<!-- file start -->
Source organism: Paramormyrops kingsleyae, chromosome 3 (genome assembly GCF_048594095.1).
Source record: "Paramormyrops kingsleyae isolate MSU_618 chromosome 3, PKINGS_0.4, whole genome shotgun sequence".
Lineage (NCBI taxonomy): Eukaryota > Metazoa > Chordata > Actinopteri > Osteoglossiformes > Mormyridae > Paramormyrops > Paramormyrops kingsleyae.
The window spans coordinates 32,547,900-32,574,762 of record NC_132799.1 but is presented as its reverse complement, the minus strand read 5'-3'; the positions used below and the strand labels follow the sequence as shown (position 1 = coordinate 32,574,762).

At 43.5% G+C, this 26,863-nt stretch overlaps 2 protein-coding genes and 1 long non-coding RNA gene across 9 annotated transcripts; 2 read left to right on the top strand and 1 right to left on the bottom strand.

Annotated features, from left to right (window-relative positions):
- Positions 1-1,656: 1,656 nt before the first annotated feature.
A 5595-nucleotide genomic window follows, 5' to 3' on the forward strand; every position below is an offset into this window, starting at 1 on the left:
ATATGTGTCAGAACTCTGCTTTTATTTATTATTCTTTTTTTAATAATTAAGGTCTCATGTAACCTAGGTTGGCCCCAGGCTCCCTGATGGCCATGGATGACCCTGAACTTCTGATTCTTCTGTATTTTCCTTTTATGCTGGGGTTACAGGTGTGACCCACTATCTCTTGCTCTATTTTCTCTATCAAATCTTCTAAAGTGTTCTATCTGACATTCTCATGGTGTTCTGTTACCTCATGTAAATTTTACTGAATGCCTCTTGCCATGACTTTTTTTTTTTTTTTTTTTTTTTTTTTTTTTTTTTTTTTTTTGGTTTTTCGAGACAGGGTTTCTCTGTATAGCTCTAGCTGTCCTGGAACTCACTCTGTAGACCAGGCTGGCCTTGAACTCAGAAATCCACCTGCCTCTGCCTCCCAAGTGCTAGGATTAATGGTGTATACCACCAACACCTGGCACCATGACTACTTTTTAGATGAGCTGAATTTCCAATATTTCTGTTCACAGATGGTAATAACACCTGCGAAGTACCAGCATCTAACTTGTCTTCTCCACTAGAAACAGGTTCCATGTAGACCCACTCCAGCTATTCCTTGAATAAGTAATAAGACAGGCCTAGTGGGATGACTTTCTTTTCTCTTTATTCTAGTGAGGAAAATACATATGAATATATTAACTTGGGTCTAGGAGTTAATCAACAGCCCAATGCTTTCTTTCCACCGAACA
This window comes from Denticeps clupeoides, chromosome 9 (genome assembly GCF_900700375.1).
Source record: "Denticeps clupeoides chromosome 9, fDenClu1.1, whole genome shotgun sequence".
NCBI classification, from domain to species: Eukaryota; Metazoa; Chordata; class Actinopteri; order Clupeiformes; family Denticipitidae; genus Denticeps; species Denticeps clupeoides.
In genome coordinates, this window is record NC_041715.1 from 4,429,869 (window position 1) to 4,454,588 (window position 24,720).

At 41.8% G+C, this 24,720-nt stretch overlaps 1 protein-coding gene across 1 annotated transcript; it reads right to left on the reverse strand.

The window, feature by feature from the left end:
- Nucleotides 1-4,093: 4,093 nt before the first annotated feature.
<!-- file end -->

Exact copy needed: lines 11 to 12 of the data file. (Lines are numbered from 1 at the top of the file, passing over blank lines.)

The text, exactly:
Source record: "Denticeps clupeoides chromosome 9, fDenClu1.1, whole genome shotgun sequence".
NCBI classification, from domain to species: Eukaryota; Metazoa; Chordata; class Actinopteri; order Clupeiformes; family Denticipitidae; genus Denticeps; species Denticeps clupeoides.